Sometimes the harvest is good (well performed ritual there) and sometimes it is bad (someone must have made an error), but our community survives. And that very survival becomes the proof of the effectiveness of our ritual. We know it works because we are still here. And I mean survival over generations; our great-great-grandchildren, for whom we are nameless ancestors and to whom our ritual has always been practiced in our village can take solace in the fact that so long as this ritual was performed, the community has never perished. They know it works because they themselves can see the evidence.
(These sorts of justifications are offered in ancient works all the time. Cicero is, in several places, explicit that Roman success must, at the first instance, be attributed to Roman religio – religious scruples. The empire itself serves as the proof of the successful, effective nature of the religion it practices!)
Of course this oversimplifies the process: there is no neat, clean ‘origin’ or ‘invention’ point for many of these rituals. They emerge out of other, yet older religious practices – applying an old ritual to a new god, a distant religion to a new place, adopting a foreign practice, etc. The beginnings of that process stretch back far beyond the point where history – or even archaeology – allow us to see. Humans are doing ritual things pretty much the moment their patterns of life become visible to us.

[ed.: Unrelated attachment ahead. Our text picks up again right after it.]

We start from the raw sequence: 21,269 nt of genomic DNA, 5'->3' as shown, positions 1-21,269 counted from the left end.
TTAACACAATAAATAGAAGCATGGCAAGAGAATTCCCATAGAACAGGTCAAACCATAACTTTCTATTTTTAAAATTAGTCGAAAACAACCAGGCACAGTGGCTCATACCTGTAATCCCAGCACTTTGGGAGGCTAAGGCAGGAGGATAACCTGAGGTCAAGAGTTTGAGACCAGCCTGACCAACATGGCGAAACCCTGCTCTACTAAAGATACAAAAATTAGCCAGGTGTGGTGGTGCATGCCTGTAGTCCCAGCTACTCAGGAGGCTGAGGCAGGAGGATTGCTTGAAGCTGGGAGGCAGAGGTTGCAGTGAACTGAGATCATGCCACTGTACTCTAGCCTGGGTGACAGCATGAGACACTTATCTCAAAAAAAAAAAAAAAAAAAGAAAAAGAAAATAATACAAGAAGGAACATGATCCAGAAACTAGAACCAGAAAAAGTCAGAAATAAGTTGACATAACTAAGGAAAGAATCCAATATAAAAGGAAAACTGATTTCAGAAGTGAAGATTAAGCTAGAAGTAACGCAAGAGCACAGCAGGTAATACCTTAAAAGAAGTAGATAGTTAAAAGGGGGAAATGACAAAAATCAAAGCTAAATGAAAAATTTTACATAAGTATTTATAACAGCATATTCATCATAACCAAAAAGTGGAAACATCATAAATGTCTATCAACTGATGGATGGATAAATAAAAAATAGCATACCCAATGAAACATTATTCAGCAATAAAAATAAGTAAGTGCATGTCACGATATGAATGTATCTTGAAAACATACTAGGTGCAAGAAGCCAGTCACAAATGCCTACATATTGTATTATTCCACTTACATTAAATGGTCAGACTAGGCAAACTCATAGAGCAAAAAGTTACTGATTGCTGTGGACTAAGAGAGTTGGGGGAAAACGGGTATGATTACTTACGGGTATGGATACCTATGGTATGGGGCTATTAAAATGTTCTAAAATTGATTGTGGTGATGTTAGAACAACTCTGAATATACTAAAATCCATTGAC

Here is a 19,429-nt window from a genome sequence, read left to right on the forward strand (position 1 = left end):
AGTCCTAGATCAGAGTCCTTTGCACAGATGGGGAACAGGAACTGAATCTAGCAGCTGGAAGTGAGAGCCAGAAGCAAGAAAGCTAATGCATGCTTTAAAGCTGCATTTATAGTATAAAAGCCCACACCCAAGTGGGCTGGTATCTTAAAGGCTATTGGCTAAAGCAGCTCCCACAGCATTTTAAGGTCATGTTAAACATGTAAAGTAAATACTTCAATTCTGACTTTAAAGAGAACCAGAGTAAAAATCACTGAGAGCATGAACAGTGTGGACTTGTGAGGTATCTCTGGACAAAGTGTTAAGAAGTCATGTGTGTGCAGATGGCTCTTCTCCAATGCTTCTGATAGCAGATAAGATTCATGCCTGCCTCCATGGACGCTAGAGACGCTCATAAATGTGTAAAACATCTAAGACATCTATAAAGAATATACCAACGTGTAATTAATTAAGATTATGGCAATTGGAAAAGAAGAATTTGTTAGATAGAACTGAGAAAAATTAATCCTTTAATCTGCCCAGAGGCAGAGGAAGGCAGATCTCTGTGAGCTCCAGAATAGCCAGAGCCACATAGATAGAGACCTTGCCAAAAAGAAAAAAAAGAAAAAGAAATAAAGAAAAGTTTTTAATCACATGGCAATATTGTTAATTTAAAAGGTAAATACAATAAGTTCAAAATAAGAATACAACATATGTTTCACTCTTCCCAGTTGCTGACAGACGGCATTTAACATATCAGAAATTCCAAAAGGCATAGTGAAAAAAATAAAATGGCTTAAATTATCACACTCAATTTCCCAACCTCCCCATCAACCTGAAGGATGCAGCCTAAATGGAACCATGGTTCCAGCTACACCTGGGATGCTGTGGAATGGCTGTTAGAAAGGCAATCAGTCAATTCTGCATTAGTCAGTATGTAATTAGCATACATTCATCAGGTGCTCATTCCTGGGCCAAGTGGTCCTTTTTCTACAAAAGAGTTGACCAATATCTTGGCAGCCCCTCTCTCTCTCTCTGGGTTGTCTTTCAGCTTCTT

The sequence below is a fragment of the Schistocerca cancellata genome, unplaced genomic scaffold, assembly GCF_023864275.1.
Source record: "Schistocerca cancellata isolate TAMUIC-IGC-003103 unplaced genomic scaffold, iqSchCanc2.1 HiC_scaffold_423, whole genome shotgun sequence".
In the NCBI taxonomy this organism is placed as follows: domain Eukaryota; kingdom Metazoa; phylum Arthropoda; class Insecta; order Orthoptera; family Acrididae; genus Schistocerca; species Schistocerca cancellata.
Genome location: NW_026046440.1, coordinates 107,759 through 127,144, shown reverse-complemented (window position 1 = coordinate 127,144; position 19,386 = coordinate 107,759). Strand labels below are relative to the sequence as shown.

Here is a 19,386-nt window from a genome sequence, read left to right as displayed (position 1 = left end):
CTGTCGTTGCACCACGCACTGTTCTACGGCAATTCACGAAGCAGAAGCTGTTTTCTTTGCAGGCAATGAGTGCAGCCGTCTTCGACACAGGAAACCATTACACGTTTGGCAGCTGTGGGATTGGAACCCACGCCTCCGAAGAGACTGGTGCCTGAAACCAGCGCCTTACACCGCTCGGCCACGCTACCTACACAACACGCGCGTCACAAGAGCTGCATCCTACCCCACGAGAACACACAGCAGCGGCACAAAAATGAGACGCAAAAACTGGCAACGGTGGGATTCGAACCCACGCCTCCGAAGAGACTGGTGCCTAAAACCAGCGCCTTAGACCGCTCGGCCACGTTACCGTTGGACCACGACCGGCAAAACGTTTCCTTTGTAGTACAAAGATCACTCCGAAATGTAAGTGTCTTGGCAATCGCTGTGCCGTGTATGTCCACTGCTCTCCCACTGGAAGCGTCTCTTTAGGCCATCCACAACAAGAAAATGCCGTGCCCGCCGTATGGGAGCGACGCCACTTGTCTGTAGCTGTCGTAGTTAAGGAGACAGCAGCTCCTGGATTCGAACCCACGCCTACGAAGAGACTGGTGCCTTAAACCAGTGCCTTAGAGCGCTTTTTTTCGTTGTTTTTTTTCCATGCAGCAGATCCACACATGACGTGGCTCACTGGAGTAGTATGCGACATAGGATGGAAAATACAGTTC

I have found that students often find that this form of learning sounds very silly to them, at least at first glance. But we actually discover only a very few things theory-first, from first principles. Instead, we learn most of what we know this way. This is how you learned to farm, to cook, to work metal, to make crafts. This is how we learn most things in our daily lives – if not by trial and error directly by ourselves, then by benefiting from a chain of knowledge that eventually ends in someone else’s trial and error.